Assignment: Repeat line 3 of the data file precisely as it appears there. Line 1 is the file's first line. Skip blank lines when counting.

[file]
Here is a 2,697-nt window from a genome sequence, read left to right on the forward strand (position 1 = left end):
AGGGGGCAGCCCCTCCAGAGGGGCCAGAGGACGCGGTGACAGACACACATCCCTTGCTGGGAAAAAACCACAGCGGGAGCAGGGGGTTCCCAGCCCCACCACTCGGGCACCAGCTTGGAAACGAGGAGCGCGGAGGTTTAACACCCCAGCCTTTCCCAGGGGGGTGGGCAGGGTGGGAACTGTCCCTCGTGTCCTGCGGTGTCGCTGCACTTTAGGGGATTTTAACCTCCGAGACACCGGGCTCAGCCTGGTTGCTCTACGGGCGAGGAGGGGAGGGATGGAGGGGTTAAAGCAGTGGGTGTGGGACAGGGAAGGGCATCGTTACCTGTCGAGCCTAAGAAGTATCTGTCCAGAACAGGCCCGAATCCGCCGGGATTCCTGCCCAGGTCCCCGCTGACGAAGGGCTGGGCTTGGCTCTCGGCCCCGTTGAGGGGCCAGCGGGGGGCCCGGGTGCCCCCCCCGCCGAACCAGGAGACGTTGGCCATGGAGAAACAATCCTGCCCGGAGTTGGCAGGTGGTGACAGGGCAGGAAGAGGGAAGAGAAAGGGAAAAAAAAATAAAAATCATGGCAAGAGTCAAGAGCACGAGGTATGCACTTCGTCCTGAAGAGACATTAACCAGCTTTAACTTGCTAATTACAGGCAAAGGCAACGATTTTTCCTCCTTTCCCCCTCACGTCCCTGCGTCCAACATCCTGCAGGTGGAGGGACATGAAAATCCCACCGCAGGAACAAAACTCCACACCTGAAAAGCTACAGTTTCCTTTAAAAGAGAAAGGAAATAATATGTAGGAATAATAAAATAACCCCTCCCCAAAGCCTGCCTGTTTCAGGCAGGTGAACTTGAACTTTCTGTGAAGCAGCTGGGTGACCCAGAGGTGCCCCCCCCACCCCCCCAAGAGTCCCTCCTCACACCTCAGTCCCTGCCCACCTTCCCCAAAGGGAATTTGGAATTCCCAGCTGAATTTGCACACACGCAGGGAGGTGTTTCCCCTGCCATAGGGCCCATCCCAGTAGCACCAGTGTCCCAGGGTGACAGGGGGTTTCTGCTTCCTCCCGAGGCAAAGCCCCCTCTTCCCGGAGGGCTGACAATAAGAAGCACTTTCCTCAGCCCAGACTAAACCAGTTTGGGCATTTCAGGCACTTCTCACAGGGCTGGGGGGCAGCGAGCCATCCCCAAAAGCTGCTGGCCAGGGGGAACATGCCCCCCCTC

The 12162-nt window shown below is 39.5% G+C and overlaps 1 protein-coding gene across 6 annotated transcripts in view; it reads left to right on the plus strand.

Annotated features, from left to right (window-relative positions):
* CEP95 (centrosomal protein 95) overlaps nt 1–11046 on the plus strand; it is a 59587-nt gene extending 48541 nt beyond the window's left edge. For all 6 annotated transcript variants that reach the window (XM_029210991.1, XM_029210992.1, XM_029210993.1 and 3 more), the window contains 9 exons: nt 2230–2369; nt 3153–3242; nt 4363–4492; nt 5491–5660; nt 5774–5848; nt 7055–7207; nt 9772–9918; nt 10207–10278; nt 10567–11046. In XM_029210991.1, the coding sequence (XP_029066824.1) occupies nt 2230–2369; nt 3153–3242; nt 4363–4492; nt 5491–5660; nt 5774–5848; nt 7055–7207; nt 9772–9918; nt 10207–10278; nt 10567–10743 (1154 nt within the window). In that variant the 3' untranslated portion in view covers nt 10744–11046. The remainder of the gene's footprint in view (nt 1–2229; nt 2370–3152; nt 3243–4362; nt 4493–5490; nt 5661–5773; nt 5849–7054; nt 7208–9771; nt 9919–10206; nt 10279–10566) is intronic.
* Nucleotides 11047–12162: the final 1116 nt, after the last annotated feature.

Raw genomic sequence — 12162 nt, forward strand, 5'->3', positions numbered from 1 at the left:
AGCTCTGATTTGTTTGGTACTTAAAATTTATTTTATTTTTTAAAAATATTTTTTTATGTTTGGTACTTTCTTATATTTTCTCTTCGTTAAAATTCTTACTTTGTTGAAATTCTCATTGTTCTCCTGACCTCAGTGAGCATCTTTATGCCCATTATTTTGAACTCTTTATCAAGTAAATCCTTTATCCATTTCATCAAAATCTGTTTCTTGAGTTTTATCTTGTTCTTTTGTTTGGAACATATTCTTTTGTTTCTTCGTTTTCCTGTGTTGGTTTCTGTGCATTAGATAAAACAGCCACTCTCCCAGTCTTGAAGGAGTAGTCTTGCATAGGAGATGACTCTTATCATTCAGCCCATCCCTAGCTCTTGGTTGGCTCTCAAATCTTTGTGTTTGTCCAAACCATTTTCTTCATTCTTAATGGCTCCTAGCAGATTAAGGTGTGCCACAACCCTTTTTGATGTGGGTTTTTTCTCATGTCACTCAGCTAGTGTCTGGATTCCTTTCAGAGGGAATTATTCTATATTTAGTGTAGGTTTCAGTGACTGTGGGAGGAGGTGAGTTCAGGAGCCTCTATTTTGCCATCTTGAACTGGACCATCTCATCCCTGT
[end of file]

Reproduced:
The 12162-nt window shown below is 39.5% G+C and overlaps 1 protein-coding gene across 6 annotated transcripts in view; it reads left to right on the plus strand.